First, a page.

Martin Luther King said ‘I have a dream’, not ‘I have a plan’
– Simon Sinek
Engaging end users using marketing, psychology and safety theory.
About Geordie Stewart
His award winning masters thesis at the Royal Holloway Information Security Group examined information security awareness from a fresh perspective as a marketing and communications challenge. In his regular speaking appearances at international information security conferences such as RSA, ISACA and ISSA he challenges conventional thinking on risk culture and communication.
In addition to senior security management roles in large UK organisations Geordie writes the security awareness column for the ISSA international journal.
Information security awareness is about marketing a message in a way that has a positive impact on the audience. The message needs to either alter people’s perceptions of risk, help people understand cause and effect or motivate them to control risks. The marketing industry has been doing this for years and are arguably the experts in ‘selling’ behavioural change. The first rule of marketing is that you need to attract and hold the interest of your audience. To do this reliably, a message needs to have emotional affect. Advertisements can make people laugh by showing a man in a gorilla suit playing the drums. Or, advertisements can make people feel guilty about children in Africa. Or envy by wanting to imitate the dress style of an idol. Usually though, it’s humour which has long been a stock standard way of attracting attention to a message. Most advertisement humour is on a level with awkward dad-dancing but somehow it works. Do you recall a marketing message that made you happy? Maybe you emailed a link to your friends becauseDetails
Some of the greatest advances of human civilization are normalized over time and are eventually seen as ordinary. Fire, electricity and the combustion engine all revolutionized human existence but are no longer seen as exceptional. Another significant advance which is largely taken for granted is language. That is, our ability to communicate and share experiences outside of our immediate existence. The ability to communicate has meant that we don’t have to personally suffer from a hazard to be wary of it. It’s also mean that we can pre-equip people with expectations of social norms without having to personally violate each social norm in turn in order to understand it. One of us was impacted from a threat or transgressed a social norm and then shared the experience either through oral traditions or through writing. A good example of this is the traditional fairy tales which are told to children from a young age. Through these stories, children learn about dangers such as strangers and moral lessons to help them understand right and wrong. For example, children learn that going into someone else’s house and testing the temperature of breakfast dishes and the softness of chairs without permission is likely to result in an unpleasant confrontation. What better way to get a child’s attention than a story about a confrontation with household occupants who are both angry and bears?Details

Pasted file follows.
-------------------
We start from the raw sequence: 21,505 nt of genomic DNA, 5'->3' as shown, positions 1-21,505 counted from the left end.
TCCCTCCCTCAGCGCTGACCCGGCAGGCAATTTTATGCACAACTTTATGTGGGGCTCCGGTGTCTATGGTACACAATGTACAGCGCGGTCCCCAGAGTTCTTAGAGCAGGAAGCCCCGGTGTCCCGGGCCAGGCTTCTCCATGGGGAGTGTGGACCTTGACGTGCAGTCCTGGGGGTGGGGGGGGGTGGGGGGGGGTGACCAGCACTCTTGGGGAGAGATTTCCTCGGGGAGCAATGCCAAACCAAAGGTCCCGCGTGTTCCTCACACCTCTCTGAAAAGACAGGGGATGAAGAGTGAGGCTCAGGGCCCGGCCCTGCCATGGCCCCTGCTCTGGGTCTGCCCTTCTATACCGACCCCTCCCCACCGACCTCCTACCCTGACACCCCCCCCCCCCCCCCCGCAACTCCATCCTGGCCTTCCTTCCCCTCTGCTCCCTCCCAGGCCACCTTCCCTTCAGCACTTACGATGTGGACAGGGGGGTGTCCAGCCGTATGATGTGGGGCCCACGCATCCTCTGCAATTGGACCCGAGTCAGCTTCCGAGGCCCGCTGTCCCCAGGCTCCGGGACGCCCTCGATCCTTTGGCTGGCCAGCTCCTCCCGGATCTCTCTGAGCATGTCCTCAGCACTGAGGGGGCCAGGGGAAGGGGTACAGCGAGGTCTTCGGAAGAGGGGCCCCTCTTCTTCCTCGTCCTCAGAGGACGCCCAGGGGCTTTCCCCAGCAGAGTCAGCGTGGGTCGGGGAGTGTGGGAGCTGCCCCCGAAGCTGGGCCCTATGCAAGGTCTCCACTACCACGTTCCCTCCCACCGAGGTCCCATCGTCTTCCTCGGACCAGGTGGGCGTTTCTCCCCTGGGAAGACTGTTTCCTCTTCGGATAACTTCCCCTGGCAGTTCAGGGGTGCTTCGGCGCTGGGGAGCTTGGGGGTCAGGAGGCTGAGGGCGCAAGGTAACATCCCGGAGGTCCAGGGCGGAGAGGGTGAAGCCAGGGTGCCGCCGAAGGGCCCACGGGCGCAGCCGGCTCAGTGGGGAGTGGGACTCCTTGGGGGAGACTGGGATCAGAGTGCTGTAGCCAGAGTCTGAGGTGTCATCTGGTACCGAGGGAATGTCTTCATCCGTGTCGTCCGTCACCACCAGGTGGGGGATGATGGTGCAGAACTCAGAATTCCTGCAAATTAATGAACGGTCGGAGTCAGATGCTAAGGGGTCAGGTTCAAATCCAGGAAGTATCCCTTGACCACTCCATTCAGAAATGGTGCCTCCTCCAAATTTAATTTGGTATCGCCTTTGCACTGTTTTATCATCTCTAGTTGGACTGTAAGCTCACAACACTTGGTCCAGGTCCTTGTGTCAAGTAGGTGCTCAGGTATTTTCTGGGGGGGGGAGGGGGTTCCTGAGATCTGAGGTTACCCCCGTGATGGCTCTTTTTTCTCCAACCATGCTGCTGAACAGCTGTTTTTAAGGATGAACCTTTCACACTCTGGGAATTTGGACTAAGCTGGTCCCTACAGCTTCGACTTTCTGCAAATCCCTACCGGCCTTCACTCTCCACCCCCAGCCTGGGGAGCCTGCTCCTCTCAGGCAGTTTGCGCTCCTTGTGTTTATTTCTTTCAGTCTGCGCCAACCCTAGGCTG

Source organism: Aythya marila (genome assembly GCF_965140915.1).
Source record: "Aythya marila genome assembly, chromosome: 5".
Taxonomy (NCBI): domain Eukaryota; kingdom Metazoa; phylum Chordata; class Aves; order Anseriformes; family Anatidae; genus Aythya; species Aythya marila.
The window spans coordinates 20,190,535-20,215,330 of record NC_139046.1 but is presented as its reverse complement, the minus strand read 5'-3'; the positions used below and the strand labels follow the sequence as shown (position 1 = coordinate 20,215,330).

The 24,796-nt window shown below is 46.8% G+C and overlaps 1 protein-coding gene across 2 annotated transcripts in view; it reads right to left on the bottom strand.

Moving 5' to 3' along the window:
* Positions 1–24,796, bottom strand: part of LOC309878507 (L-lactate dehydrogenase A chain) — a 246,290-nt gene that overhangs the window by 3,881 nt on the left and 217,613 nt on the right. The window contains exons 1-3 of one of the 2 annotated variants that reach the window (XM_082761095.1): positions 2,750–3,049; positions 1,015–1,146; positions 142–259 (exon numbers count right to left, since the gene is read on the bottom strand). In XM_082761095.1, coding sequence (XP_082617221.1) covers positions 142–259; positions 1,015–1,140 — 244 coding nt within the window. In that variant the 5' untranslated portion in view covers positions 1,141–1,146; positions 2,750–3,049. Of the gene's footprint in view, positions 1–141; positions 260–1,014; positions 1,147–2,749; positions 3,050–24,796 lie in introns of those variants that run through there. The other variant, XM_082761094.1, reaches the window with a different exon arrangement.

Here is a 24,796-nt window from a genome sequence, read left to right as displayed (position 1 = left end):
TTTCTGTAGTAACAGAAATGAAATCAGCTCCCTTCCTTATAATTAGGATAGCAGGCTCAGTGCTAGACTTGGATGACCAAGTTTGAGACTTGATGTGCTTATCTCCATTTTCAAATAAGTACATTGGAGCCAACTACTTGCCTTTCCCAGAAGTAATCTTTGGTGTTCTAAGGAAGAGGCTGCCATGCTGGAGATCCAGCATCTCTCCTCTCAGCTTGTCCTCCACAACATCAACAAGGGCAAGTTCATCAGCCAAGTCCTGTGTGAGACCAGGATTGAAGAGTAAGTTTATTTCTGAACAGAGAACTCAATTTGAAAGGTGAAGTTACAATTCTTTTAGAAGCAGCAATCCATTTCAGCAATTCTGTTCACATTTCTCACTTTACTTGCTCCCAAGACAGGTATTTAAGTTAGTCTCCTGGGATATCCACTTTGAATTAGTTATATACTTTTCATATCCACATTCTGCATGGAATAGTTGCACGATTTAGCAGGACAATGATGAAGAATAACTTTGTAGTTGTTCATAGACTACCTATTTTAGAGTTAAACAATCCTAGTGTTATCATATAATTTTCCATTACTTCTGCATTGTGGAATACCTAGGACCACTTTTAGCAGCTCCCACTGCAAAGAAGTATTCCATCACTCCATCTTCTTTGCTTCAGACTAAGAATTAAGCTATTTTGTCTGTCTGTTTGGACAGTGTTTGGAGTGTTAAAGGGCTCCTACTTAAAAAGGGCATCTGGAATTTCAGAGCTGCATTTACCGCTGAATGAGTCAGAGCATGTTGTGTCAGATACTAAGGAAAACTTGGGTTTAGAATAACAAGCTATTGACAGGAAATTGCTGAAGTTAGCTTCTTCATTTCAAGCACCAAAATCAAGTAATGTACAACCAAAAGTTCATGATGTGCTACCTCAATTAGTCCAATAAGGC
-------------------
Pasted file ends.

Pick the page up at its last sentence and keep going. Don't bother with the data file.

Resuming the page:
The National Institute of Standards and Technology (NIST) is updating 800-16 (A Role-Based Model for Federal Information Technology/Cybersecurity Training). Many will be familiar with NIST 800-50 (Building an Information Technology Security Awareness and Training Program) which was published in 2003 and has aged badly. In many regards, the problems with 800-50 stem from how the security…Details
A good information security policy is normally the starting point when promoting security awareness. However, organizations often implement policies in very different ways. Surprisingly, despite security polices being common practice for decades, we still have trouble agreeing what a good security policy looks like. Too long, too short, too dictatorial, too polite. It’s a subject…Details
Have security professionals helped make the privacy of citizens around the world ‘collateral damage’ in the hunt for terrorists?
Due to Edward Snowden’s disclosures we are now aware that millions of people have been unwittingly monitored by systems of indiscriminate surveillance. Many of these systems, having been developed in secret, were only possible due to the support of a large number of security professionals. We can suppose that the creators and operators of these systems are attempting to achieve legitimate objectives on behalf of their respective societies. What is less clear is if these systems do more harm than good or if the costs and risks of these activities have been fully understood, let alone accepted by the societies that bear the costs. Do the costs and potential harms of indiscriminate systems outweigh the benefits? Has privacy been compromised without due cause? If so, is it ethical for security professionals to support such systems?Details
Why do people ignore security warnings? Why do they pay attention to some advice but ignore others? Why are spammers and phishers apparently so good at getting people’s attention? Over the course of each day, we often receive dozens of warnings. We’re told that web sites are using untrusted certificates, that downloads might harm our computers and that scripts may be unsafe. We’re so used to these warnings that we hardly even notice them anymore. But what makes an effective warning message? Why do people stop and consider some messages but happily ignore others?Details